People interested in learning more about the designs can attend the meeting at the Long Branch Nature Center (625 S. Carlin Springs Road) from 6:30-8:30 p.m. on Tuesday. Officials are also welcoming feedback from community members.

“The project goal is to restore the pond to the original depth by removing sediment, add a sediment collection forebay to allow easier maintenance and sediment removal, maximize water quality benefits, and restore habitat,” the county wrote on the project webpage.

Officials hope that clearing sediment means clearer water will flow from the pond to Four Mile Run — making this project one of several the county is hoping can cut down on pollution and clouding downstream in the Chesapeake Bay.

Sparrow Pond was man made in 2001 and has been slowly filling up with sediment ever since.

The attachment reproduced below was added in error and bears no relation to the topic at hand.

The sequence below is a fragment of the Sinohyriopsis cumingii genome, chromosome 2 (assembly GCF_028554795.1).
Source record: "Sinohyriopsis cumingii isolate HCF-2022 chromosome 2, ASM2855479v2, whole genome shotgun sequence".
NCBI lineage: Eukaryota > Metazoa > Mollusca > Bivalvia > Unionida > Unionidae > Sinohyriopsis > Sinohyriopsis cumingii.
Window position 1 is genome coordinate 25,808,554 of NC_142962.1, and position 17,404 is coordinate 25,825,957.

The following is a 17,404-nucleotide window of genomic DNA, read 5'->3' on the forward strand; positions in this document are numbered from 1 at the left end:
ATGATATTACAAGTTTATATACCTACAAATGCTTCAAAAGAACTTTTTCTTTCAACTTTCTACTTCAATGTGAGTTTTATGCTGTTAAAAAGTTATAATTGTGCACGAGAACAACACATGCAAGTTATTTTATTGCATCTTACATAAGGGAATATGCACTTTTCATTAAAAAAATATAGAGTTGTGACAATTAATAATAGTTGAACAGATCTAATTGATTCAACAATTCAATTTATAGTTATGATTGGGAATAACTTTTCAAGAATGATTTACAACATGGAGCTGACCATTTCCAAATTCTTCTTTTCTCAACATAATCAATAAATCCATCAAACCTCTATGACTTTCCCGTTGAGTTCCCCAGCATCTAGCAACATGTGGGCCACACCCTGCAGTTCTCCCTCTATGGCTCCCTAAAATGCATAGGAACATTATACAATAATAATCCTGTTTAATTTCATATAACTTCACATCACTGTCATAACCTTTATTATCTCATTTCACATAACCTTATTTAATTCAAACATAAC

Sparrow Pond in 2018 after years of sediment build up, filling in the manmade waterway (Image via Arlington County)

Sediment was first cleared out of the pond 2007, per a county presentation. The pond was due for another clean-up in 2012, but the work was delayed. Several studies later, the pond is now slated for a full restoration project.

During a March community meeting, residents expressed concerns that construction could introduce invasive plants like Japanese knotweed via machinery that’s worked in places already seeded with the fast-growing shrub. Residents also requested crews do the work outside of the sparrow breeding cycle (roughly March to August) to protect the pond’s namesake avian inhabitants.

Image 1 via Flickr Pool/Dennis Dimick, others via Arlington County